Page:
An EA Games server has been compromised by hackers and is now hosting a phishing site which targets Apple ID account holders.
The compromised server is used by two websites in the ea.com domain, and is ordinarily used to host a calendar based on WebCalendar 1.2.0. This version was released in September 2008 and contains several security vulnerabilities which have been addressed in subsequent releases. For example, CVE-2012-5385 details a vulnerability which allows an unauthenticated attacker to modify settings and possibly execute arbitrary code. It is likely that one of these vulnerabilities was used to compromise the server, as the phishing content is located in the same directory as the WebCalendar application.
The phishing site attempts to trick a victim into submitting his Apple ID and password. It then presents a second form which asks the victim to verify his full name, card number, expiration date, verification code, date of birth, phone number, mother’s maiden name, plus other details that would be useful to a fraudster. After submitting these details, the victim is redirected to the legitimate Apple ID website at https://appleid.apple.com/cgi-bin/WebObjects/MyAppleId.woa/
The compromised server is hosted within EA’s own network. Compromised internet-visible servers are often used as “stepping stones” to attack internal servers and access data which would otherwise be invisible to the internet, although there is no obvious outward facing evidence to suggest that this has happened.
In this case, the hacker has managed to install and execute arbitrary PHP scripts on the EA server, so it is likely that he can at least also view the contents of the calendar and some of the source code and other data present on the server. The mere presence of old software can often provide sufficient incentive for a hacker to target one system over another, and to spend more time looking for additional vulnerabilities or trying to probe deeper into the internal network.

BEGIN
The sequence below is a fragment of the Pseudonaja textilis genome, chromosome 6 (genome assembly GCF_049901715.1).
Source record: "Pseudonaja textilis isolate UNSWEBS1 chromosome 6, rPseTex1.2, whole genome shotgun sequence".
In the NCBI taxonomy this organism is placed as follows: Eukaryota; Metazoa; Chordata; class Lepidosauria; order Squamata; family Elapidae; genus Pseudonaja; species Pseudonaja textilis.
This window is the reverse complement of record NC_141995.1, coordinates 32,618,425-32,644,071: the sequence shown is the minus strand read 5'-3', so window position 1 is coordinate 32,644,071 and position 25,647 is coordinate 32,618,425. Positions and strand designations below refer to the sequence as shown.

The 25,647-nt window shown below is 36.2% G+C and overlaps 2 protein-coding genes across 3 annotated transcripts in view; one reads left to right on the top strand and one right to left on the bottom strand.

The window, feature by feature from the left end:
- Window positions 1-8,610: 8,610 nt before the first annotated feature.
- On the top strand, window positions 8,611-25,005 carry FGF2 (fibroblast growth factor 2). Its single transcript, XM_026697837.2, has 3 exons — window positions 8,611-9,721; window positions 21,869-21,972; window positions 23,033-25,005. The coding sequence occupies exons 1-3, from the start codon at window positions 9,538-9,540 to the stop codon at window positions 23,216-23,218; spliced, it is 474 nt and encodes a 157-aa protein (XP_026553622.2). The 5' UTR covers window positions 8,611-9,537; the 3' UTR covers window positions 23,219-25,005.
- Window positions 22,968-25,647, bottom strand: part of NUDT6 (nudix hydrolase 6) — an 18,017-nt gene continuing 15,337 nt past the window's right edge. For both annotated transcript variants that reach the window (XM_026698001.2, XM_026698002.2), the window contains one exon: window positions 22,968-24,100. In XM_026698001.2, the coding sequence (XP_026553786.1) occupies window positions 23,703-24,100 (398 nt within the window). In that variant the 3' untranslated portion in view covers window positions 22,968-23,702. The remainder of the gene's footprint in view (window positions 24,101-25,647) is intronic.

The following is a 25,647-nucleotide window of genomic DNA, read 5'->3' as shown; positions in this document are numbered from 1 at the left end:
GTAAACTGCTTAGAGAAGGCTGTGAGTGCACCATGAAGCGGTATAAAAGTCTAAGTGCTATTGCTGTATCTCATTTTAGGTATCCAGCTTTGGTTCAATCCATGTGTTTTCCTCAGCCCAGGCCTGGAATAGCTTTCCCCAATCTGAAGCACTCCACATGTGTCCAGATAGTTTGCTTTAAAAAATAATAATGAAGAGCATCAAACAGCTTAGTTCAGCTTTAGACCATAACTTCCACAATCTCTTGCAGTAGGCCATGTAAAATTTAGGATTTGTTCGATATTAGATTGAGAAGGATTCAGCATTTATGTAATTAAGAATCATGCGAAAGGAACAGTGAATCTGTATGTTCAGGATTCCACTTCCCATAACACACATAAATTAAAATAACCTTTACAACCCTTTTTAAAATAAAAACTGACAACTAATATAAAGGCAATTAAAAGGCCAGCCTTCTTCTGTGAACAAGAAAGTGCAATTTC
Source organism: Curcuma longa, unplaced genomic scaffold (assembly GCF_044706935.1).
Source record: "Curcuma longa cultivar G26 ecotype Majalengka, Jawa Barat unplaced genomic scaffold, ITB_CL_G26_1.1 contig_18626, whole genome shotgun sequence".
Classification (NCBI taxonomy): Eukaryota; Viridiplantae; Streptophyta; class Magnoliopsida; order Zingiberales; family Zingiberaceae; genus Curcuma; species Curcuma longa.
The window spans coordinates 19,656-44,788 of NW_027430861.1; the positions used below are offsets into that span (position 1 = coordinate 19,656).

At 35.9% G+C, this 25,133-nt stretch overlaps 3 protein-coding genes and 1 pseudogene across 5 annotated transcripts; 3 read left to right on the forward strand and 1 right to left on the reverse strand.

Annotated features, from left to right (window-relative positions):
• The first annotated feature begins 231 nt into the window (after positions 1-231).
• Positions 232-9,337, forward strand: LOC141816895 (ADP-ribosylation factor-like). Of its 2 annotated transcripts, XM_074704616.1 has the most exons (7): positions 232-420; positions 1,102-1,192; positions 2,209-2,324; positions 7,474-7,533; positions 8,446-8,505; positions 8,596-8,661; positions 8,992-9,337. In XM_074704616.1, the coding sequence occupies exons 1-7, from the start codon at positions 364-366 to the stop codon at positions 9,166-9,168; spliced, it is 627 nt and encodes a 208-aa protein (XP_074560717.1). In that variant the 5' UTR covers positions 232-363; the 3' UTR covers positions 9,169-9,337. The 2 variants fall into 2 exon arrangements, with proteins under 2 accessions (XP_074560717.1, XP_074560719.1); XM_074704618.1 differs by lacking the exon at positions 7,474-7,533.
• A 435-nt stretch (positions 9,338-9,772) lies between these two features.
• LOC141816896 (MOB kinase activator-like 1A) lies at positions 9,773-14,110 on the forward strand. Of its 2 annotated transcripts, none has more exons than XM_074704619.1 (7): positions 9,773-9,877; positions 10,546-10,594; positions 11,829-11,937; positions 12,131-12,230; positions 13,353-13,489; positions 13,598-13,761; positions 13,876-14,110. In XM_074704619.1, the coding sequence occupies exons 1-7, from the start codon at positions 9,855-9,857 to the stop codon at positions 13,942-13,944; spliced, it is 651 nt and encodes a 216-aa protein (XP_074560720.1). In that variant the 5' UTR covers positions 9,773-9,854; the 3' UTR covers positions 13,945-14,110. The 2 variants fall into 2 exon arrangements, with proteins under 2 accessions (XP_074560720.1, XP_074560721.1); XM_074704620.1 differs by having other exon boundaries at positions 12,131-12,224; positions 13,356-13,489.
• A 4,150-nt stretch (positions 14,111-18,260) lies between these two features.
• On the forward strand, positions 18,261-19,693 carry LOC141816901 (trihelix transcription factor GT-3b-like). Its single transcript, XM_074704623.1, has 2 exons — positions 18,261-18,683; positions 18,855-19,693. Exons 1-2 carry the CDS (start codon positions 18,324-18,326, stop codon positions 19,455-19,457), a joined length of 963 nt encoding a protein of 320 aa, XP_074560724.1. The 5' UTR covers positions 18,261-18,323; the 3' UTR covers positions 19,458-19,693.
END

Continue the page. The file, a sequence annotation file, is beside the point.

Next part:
As well as hosting phishing sites, EA Games is also the target of phishing attacks which try to steal credentials from users of its Origin digital distribution platform. For example, the following site — which has been online for more than a week — is attempting to steal email addresses, passwords and security question answers.
EA’s Origin servers also came under attack earlier this year, causing connectivity and login problems in various EA games. A tweet by @DerpTrolling appeared to claim responsibility for the outages, while also suggesting that it was a distributed denial of service attack which caused the problems.
We’ve directed the Gaben Laser Beam™ @ the EA login servers. Origin #offline
— DERP (@DerpTrolling) January 3, 2014
(“Gaben” is a reference to Gabe Newell, managing director of Valve Corporation, which owns the competing Steam digital distribution platform)
Netcraft has blocked access to all phishing sites mentioned in this article, and informed EA yesterday that their server has been compromised. However, the vulnerable server — and the phishing content — is still online at the time of publication.
The Audited by Netcraft service provides a means of regularly testing internet infrastructure for old and vulnerable software, faulty configurations, weak encryption and other issues which would fail to meet the PCI DSS standard. These automated scans can be run as frequently as every day, and can be augmented by Netcraft’s Web Application Security Testing service, which provides a much deeper manual analysis of a web application by an experienced security professional.